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Fascinating True Stories from the Flip Side of History

Tag Archives: nyc

Pushes Cart 13 Miles Off Course

56-year-old George Kuscinkas had been down on his luck since he emigrated from Lithuania to the United States back in 1915. Fast forward to March 16, 1950 and we find George unemployed and living in a flophouse in the Bowery.

While visiting a poolroom on East Tenth Street that morning, a man asked him if he wanted to make some money. All George needed to do was push a cart and deliver a load of art supplies. He agreed, was handed a slip of paper with the address on it and off he went.

He started out at 11:30 that morning but never arrived at his destination. The shipper, Philip Birn of the S. Rood Company contacted the police to report that both the courier and the goods were missing.

George was finally located by a detective early the next morning. Believe it or not, he was still pushing his cart.

George Kuscinkas pushing his cart loaded with art supplies.
George Kuscinkas pushing his cart loaded with art supplies.

He had zigged and zagged all over the city showing person after person the slip of paper that had the address on it. It was estimated that George had pushed the 630-pound (286-kg) cart approximately 13-miles (21 km) in total.

Confused, he stopped that detective at 3 AM and showed him the slip of paper. It read, “Morilla Co., 328 East 234 St.’ The officer called in and found out that an alarm had been issued locate George. That’s when it was realized that everyone had been misreading the handwritten address. It read as East 234 St, but really said East 23rd Street.

George and the missing supplies were transported back to their intended destination and the whole matter was cleared up. Mr. Birn rewarded George with $25 for his efforts (approximately $250 today) and the press chipped in to give him an additional $5.

He planned to use the money to get a shave, a haircut, and to “sit down for awhile.”

 

Thief Becomes Clerk at Drugstore

It was reported that three men robbed Heights Pharmacy on February 22, 1923.  The store was located at St Nicholas Avenue and 145th Street in New York City. Two of the men kept clerk David Neuberger busy while the third snagged druggist Dr. Abraham N. Horowitz as he emerged from the basement of the store after getting some drugs to fill prescriptions. Continue Reading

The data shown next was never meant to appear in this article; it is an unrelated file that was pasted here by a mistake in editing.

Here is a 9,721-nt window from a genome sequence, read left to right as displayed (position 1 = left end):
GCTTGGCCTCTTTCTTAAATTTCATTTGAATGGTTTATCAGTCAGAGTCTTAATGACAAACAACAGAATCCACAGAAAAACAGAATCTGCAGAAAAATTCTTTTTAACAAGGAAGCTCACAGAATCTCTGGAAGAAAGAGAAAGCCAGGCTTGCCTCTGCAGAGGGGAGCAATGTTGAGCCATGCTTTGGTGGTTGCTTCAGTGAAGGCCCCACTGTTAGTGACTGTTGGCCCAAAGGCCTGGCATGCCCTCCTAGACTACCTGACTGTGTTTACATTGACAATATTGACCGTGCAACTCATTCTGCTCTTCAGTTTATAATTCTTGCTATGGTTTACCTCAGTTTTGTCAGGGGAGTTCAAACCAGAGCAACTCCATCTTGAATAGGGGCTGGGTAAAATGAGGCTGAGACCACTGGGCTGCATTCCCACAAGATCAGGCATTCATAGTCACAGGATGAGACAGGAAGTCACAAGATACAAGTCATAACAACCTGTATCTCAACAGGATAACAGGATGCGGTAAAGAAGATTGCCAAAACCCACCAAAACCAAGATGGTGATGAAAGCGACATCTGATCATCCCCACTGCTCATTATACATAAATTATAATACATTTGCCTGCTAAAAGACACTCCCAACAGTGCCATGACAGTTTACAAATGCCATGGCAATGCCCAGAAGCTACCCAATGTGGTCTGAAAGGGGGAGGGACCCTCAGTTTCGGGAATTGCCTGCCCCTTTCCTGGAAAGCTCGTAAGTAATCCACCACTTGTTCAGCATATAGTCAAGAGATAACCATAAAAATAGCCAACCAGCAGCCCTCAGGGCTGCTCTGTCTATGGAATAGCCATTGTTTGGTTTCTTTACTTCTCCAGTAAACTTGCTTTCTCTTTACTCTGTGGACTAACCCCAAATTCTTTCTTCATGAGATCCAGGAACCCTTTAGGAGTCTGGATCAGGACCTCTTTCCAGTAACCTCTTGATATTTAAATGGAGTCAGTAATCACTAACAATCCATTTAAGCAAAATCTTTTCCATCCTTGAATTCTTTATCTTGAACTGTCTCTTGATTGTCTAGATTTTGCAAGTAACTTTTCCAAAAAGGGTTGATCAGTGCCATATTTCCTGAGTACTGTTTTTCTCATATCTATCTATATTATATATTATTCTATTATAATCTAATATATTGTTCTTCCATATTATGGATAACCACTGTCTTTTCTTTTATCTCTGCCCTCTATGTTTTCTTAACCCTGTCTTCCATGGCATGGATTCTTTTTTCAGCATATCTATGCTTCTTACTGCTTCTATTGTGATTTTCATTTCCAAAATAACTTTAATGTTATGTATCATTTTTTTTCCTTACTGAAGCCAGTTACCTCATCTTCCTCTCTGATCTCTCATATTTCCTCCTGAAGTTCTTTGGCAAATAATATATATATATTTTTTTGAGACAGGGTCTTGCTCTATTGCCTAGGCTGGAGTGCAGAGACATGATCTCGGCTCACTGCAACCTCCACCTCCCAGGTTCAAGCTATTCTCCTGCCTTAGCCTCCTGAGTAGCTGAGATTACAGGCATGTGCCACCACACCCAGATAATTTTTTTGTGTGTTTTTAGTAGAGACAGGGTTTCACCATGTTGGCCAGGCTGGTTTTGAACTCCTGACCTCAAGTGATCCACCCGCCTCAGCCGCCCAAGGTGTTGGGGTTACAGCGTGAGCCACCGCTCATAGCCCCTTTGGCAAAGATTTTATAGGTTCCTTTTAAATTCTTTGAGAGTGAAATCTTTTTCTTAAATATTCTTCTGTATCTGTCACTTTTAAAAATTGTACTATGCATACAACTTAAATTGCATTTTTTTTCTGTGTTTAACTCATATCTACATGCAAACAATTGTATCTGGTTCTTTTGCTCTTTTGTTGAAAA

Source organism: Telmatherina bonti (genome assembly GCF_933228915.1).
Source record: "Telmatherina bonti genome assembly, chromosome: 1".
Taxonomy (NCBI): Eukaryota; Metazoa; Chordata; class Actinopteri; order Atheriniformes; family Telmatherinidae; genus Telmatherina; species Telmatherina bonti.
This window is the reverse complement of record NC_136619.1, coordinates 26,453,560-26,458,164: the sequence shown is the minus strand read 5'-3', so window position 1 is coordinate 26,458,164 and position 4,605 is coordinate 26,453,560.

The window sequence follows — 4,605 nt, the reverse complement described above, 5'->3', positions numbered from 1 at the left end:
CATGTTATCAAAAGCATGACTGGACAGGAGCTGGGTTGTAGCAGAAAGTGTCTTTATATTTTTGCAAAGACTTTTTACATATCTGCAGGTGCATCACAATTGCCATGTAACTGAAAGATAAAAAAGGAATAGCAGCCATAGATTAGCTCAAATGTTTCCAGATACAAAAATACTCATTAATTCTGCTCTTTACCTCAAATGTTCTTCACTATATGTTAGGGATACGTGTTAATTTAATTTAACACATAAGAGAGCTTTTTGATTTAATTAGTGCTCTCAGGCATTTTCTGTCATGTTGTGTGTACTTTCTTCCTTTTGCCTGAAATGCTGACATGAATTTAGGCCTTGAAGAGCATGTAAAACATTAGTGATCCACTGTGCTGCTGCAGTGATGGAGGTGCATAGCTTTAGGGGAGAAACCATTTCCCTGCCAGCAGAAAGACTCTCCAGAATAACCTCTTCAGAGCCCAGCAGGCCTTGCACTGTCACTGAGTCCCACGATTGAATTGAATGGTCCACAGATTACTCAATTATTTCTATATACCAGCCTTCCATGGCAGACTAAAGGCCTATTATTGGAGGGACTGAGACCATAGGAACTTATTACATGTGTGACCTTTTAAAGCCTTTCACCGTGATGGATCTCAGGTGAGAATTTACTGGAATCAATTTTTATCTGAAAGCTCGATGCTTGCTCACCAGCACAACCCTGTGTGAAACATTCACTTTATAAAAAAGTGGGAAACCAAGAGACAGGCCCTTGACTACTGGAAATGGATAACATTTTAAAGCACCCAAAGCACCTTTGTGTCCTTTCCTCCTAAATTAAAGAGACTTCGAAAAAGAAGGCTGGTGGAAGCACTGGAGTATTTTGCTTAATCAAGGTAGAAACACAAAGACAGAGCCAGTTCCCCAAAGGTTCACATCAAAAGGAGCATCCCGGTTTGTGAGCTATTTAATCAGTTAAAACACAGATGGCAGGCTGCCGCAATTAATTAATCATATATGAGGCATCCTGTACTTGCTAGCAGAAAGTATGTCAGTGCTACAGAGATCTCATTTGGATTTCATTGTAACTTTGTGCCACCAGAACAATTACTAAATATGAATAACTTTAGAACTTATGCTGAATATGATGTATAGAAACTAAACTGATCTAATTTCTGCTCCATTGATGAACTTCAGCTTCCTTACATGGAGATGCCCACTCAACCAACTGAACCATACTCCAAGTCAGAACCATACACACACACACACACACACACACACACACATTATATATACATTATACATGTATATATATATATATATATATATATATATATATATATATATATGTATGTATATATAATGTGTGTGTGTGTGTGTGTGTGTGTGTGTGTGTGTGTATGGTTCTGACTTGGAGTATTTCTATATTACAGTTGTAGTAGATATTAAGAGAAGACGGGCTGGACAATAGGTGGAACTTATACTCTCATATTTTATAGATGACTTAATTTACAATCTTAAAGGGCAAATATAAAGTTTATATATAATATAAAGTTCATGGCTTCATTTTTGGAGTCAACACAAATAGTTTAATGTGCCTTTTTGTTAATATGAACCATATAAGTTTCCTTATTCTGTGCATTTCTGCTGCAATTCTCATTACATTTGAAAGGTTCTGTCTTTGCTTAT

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Unfit to Teach

In the past, teachers could be fired some of the craziest reasons such as wearing turtleneck sweaters, pantsuits, not going to church, or smoking a cigarette at home. Check out this story to learn about one of the more unusual ways a teacher could be denied a teaching license.

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The Honest Man with an Evil Eye

Back in 1935 a man carrying a sandwich-board sign stumbles across the find of a lifetime: A wallet containing the stocks certificates from Philips Petroleum, GE, and DuPont.  Find out what the press said that he did with the certificates, what really happened, and how he killed a man simply by staring at him.

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The Bowery’s Santa

Joe Bonavita was a Brooklyn tavern owner who went to the Bowery in 1946 to give away a big chunk of his hard-earned money to those less fortunate.  Believing he was crazy, the men refused to take his handouts.  But Joe wouldn’t take no for an answer…

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William Cimillo – Busman’s Holiday

Every day for sixteen years, bus driver William Cimillo drove his passenger bus out of its garage in the Bronx.  One morning he decided to make a left turn off of his usual route and ended up taking a ride that he would never forget.

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Ivory Soap Murders

The Easter Sunday 1937 murders of Veronica Gedeon, her mom Mary, and Frank Byrnes in NYC launched an intense nationwide hunt for the killer.  There were few clues to go on, but two bars of soap provided police with the conclusive evidence that they needed.

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